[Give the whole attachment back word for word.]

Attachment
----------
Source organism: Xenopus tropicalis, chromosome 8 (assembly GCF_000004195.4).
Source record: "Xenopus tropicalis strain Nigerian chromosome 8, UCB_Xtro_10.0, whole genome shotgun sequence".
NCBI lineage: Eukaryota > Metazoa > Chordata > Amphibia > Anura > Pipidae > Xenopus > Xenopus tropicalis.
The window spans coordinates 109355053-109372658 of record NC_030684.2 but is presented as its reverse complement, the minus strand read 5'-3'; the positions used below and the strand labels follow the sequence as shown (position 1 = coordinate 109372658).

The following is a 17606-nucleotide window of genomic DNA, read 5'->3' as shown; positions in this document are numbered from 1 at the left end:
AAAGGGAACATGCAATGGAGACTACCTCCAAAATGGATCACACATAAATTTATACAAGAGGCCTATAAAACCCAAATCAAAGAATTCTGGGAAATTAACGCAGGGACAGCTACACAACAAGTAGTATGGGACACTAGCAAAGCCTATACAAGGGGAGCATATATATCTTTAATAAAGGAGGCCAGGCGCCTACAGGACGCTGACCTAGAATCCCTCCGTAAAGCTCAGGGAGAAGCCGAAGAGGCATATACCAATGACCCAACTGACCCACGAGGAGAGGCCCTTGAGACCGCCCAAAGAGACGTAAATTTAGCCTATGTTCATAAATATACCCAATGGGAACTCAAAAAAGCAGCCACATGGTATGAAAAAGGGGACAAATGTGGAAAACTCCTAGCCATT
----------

Source organism: Xenopus tropicalis, chromosome 8 (assembly GCF_000004195.4).
Source record: "Xenopus tropicalis strain Nigerian chromosome 8, UCB_Xtro_10.0, whole genome shotgun sequence".
NCBI lineage: Eukaryota > Metazoa > Chordata > Amphibia > Anura > Pipidae > Xenopus > Xenopus tropicalis.
The window spans coordinates 109355053-109372658 of record NC_030684.2 but is presented as its reverse complement, the minus strand read 5'-3'; the positions used below and the strand labels follow the sequence as shown (position 1 = coordinate 109372658).

The following is a 17606-nucleotide window of genomic DNA, read 5'->3' as shown; positions in this document are numbered from 1 at the left end:
AAAGGGAACATGCAATGGAGACTACCTCCAAAATGGATCACACATAAATTTATACAAGAGGCCTATAAAACCCAAATCAAAGAATTCTGGGAAATTAACGCAGGGACAGCTACACAACAAGTAGTATGGGACACTAGCAAAGCCTATACAAGGGGAGCATATATATCTTTAATAAAGGAGGCCAGGCGCCTACAGGACGCTGACCTAGAATCCCTCCGTAAAGCTCAGGGAGAAGCCGAAGAGGCATATACCAATGACCCAACTGACCCACGAGGAGAGGCCCTTGAGACCGCCCAAAGAGACGTAAATTTAGCCTATGTTCATAAATATACCCAATGGGAACTCAAAAAAGCAGCCACATGGTATGAAAAAGGGGACAAATGTGGAAAACTCCTAGCCATT